Being Arrested: After being issued a citation ticket for simple possession or casual exchange, you will be free to go. However, the citation is a criminal charge. And you may face jail time or other penalties on your court date.

The only difference between a drug citation and a typical charge is that, for citations, you are not taken into custody at the time of the incident. Because you are not arrested for citations, you don’t have to pay bail.

Any drug citation is a criminal charge. The difference is in how police handle misdemeanor drug charges vs felony drug charges.



Misdemeanor Amount VS Felony Amount?

The Amount: Being caught with less than a half-ounce (or 14.175 grams) is a misdemeanor, which is likely to result in a marijuana possession citation.

Anything over 14.175 grams of marijuana, is a felony and it is mandatory for police to arrest you.

Exceptions To The Rule: There are certain circumstances you might be arrested instead of getting a citation ticket for selling or possessing weed in TN when under a half-ounce. (See Exceptions)


Can You Get Arrested For Having CBD In TN?

Despite the fact that CBD Hemp is legal, yes, you can be arrested. Technically, CBD is legal to possess across the US due to the 2018 Farm Bill. CBD Hemp and derivatives are also sold in Tennessee. However, the real problem is that officers cannot tell the difference between legal hemp and illegal marijuana without laboratory testing.


Marijuana Prescription Tennessee Law

Any drugs in your possession that were obtained via a legitimate and valid TN prescription are legal in Tennessee. There is currently one medical use case that is legal in TN. Tennessee allows the use of high-CBD, low-THC cannabis oil for seizure patients.

All other recreation and medical uses for marijuana are both currently illegal in TN. The good news is that signs do point to TN adopting some more medical use cases – sooner rather than later.

Getting A Lawyer For Your Marijuana Citation

The amount of people I see that go to court and plead guilty without a lawyer is insane. I literally cringe every time I see it happen.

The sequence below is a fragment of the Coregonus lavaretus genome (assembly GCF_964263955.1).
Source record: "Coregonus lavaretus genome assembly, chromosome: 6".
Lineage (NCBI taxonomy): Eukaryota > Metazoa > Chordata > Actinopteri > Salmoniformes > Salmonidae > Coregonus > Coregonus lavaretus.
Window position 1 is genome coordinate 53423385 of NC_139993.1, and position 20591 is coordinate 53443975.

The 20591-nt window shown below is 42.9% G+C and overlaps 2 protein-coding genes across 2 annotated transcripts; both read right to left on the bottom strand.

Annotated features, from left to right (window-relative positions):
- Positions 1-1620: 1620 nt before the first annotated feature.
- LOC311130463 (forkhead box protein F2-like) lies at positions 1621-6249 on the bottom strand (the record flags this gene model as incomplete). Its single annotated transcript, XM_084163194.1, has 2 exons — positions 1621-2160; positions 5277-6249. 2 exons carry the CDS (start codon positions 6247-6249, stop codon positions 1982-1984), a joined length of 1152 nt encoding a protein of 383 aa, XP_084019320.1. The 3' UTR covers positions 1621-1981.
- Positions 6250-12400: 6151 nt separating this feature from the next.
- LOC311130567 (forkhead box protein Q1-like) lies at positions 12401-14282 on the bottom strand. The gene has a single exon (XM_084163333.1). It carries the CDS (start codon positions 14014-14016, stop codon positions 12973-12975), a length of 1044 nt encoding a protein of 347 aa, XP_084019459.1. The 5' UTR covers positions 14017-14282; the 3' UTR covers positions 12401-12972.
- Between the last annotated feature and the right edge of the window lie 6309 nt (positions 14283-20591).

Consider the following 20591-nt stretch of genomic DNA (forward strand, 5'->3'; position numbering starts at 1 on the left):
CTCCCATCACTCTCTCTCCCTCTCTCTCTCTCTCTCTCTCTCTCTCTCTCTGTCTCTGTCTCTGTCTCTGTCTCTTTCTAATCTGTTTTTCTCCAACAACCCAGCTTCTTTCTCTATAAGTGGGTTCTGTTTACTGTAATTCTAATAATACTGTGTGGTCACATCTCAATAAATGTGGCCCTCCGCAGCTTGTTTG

Even if you can’t afford a lawyer, you can have the court appoint one for free

If you can afford to hire one, you 100% should – not 99%, 100%. You may be short on cash for a month or two, but it will cost you more in the long term. The government will squeeze it out of you with probation fees, fines, and other line items. In addition, any future violations will only get worse. 

In either case, there is NO reason you should go without getting a lawyer.    


 How Much Does It Cost To Hire A Lawyer For A Drug Citation?

While the the court will appoint one for free, many choose to hire a criminal defense lawyer instead of risking the unknown. The cost to hire a private lawyer for a citation varies based on many factors (see factors), but it should be a flat rate.

Flat Rates:

Most criminal defense lawyers will offer a flat rate price instead of charging you their hourly rate. A flat rate price means you pay exactly the quoted amount no matter how long the lawyer works on your case.

Nashville Area Price Range:

In Davidson and surrounding counties, you should expect to pay anywhere between $1,500 and $4,500 to hire a decent private lawyer for a citation. 

That’s a wide price range, but it covers most of the possible scenarios. For a any specific scenario, you should get a much narrower price range

For a first offence marijuana possession citation, the cost should be closer to the $1,500 mark. The below example should help estimate costs for subsequent offences and/or more complex circumstances. 

Example Scenario:

Say you got 3 quotes. The odds are, they’ll be within $1,000 of each other. i.e. Q1=$2,500, Q2=$3,500, Q3=$3,000. 

In the above scenario:  

If you got another quote that was much lower than the average ($3,000), it’s probably not as good a deal as you think. 

Conversely, when it is much higher than the average, it can be one of two scenarios. 

The first and most likely is that the lawyer is busy right now … supply and demand.  

The second is that they see something others do not. If it is the second, they should be able to explain exactly why their quote is higher. It’s up to you to decide if it’s legit. 

Factors Affecting A Lawyer’s Price:

The facts of your case, exact charge, and likelihood of trial are the first considerations. Aside from those, price varies based on several factors: 

Your Timeliness: Say you hire a lawyer a couple days before your court date. That lawyer has to get to know the facts of your case quickly. To do that, they either put off work on less urgent cases or work longer hours. So your price may go up depending on how busy the lawyer is at that particular moment it time. This is basic supply and demand.

County: The location matters because different courts are more efficient than others. For the same charge a lawyer can be in court for 1-2 hours in one county and 5-6 hours in another. It’s just the way the system works.

Skills: While there are really cheap lawyers available for hire, you get what you pay for. You’ll probably be equally served and better off financially having one appointed to you by the court than hiring the cheapest lawyer. 

Dedication: There are a lot of variables to consider, here. To keep it brief, I’ll say that some lawyers want to get your case settled and move on as quickly as possible. Others really advocate for you and do whatever it takes (legally) to get you the best possible outcome.